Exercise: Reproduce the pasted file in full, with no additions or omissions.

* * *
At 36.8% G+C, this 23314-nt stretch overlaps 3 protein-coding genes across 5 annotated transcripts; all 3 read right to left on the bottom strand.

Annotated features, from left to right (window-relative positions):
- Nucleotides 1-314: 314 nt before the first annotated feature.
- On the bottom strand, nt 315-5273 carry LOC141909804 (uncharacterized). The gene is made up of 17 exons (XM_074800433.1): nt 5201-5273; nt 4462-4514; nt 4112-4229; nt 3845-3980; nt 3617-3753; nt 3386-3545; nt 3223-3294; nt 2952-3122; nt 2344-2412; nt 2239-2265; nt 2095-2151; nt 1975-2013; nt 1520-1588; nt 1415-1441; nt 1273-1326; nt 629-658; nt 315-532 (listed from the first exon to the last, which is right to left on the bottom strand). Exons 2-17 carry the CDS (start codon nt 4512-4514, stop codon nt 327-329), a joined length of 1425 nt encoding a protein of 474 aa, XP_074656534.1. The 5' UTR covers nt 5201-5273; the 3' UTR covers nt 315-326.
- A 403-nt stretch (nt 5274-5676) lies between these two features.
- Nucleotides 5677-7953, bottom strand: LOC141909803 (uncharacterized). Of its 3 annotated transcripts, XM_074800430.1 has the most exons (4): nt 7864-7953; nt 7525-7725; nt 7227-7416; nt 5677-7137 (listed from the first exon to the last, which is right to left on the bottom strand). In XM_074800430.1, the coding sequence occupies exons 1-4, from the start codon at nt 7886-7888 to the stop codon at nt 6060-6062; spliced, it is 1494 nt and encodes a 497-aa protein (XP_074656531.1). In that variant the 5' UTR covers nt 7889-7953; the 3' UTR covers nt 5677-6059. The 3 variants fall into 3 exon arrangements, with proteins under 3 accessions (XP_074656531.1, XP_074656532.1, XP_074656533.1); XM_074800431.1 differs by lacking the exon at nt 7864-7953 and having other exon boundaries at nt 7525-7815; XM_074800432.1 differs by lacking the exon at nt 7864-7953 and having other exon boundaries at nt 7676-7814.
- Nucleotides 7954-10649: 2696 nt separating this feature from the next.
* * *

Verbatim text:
At 36.8% G+C, this 23314-nt stretch overlaps 3 protein-coding genes across 5 annotated transcripts; all 3 read right to left on the bottom strand.

Annotated features, from left to right (window-relative positions):
- Nucleotides 1-314: 314 nt before the first annotated feature.
- On the bottom strand, nt 315-5273 carry LOC141909804 (uncharacterized). The gene is made up of 17 exons (XM_074800433.1): nt 5201-5273; nt 4462-4514; nt 4112-4229; nt 3845-3980; nt 3617-3753; nt 3386-3545; nt 3223-3294; nt 2952-3122; nt 2344-2412; nt 2239-2265; nt 2095-2151; nt 1975-2013; nt 1520-1588; nt 1415-1441; nt 1273-1326; nt 629-658; nt 315-532 (listed from the first exon to the last, which is right to left on the bottom strand). Exons 2-17 carry the CDS (start codon nt 4512-4514, stop codon nt 327-329), a joined length of 1425 nt encoding a protein of 474 aa, XP_074656534.1. The 5' UTR covers nt 5201-5273; the 3' UTR covers nt 315-326.
- A 403-nt stretch (nt 5274-5676) lies between these two features.
- Nucleotides 5677-7953, bottom strand: LOC141909803 (uncharacterized). Of its 3 annotated transcripts, XM_074800430.1 has the most exons (4): nt 7864-7953; nt 7525-7725; nt 7227-7416; nt 5677-7137 (listed from the first exon to the last, which is right to left on the bottom strand). In XM_074800430.1, the coding sequence occupies exons 1-4, from the start codon at nt 7886-7888 to the stop codon at nt 6060-6062; spliced, it is 1494 nt and encodes a 497-aa protein (XP_074656531.1). In that variant the 5' UTR covers nt 7889-7953; the 3' UTR covers nt 5677-6059. The 3 variants fall into 3 exon arrangements, with proteins under 3 accessions (XP_074656531.1, XP_074656532.1, XP_074656533.1); XM_074800431.1 differs by lacking the exon at nt 7864-7953 and having other exon boundaries at nt 7525-7815; XM_074800432.1 differs by lacking the exon at nt 7864-7953 and having other exon boundaries at nt 7676-7814.
- Nucleotides 7954-10649: 2696 nt separating this feature from the next.